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We have embarked on a significant revegetation project using rewilding principles, and are already welcoming an abundance of native flora and bird life back to the landscape. Frank Carland, a local farmer and natural resource management consultant, is key to the success of Doongara. Here he tells us more about the project and some of his findings:
I believe it’s the lower reaches of the Woady Yaloak River, which are lined with ancient red gums.
There is some big water—wide and deep—which supports great habitat for all kinds of birds and aquatic or amphibious species. There is no doubt it was of great importance to the Indigenous inhabitants, which highlights its cultural significance.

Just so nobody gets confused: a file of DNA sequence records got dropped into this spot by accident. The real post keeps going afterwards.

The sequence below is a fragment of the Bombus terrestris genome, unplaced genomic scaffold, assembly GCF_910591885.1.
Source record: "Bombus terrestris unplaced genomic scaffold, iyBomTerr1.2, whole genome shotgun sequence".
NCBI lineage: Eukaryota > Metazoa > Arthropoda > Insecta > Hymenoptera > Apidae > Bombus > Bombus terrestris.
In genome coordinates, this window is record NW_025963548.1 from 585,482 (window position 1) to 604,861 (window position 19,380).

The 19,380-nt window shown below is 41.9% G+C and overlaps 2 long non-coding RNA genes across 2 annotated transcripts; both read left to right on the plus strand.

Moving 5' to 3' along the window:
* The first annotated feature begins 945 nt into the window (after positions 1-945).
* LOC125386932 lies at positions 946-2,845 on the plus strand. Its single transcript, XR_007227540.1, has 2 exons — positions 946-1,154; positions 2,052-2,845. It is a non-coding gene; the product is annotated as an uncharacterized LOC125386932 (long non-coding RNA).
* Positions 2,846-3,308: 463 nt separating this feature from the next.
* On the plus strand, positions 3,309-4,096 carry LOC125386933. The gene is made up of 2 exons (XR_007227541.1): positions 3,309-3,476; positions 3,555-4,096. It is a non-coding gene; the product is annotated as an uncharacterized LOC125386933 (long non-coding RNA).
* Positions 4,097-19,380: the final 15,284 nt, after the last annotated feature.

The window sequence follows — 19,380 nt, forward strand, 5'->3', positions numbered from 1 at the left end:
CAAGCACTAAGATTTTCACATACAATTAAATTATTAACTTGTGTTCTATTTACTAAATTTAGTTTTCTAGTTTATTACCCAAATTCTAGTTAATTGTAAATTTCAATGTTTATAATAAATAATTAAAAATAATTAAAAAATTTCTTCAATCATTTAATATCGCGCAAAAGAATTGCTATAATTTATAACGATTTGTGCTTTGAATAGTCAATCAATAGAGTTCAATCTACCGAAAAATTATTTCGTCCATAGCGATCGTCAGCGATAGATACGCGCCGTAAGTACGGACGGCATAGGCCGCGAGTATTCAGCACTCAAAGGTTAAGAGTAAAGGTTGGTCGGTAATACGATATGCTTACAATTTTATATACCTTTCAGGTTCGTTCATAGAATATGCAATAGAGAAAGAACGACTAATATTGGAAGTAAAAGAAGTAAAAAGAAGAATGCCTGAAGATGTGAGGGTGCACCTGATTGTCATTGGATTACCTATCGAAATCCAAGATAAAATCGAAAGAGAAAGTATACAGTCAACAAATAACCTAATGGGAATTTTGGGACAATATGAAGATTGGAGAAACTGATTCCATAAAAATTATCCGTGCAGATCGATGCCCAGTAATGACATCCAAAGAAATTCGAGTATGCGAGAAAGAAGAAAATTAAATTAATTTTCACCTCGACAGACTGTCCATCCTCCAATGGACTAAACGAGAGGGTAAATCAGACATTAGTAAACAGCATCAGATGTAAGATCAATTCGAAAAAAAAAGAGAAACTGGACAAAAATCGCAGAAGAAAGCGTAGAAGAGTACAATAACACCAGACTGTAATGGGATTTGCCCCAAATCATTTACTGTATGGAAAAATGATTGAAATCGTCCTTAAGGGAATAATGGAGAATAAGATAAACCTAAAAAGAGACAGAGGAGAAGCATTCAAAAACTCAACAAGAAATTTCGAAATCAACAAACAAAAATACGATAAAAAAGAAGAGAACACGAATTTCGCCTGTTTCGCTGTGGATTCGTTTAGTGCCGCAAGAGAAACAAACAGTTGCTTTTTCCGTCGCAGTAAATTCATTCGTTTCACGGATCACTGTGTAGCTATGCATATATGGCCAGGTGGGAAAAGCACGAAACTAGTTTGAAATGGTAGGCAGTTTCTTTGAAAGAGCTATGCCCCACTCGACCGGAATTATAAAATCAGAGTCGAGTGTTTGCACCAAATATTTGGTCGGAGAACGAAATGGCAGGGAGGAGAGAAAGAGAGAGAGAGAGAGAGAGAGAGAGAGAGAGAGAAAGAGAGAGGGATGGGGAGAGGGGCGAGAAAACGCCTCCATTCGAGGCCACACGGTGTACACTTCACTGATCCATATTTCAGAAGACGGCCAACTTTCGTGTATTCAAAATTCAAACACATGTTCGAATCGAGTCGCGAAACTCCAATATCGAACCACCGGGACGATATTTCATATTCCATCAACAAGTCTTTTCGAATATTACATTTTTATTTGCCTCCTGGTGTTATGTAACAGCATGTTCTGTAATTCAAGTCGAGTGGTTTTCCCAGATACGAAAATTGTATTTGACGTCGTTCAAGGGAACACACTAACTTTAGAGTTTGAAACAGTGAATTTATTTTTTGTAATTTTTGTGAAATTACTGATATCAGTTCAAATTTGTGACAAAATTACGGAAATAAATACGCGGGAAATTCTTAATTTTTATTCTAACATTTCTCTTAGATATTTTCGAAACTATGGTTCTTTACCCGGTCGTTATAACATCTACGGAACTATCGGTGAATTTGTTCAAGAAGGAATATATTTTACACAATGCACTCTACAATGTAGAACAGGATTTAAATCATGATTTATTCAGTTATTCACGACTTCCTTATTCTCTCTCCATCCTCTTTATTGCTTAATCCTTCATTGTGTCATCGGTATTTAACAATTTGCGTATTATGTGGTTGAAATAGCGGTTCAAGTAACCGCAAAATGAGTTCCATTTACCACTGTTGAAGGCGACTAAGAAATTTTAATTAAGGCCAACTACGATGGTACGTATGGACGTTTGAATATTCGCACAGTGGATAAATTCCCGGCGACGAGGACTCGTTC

Seeing the White-bellied Sea Eagles on three separate occasions has been a thrill. The presence of a juvenile indicates that they have probably bred somewhere along the lower stretch of the Woady Yaloak River. Sightings of pelicans, brolgas, ducks and swans are also very special.
Threatened species, the Growling Grass Frog, calls Doongara home. We have noticed that numbers have increased recently, in both the billabong and the river. Though rarely seen, their calls are loud and prolific.
The recovery of the billabong and its fringing vegetation following the cessation of grazing has been both surprising and very encouraging, along with the regeneration of perennial reed grasses in lower lying areas of the floodplain.
In the next 10 to 20 years we are hopefully looking at a fully functioning ecosystem that requires a small amount of annual management, while the cultural and historical values have been fully interpreted and protected, or restored.
With continued partnership, commitment and hard work, the future looks very bright for Doongara.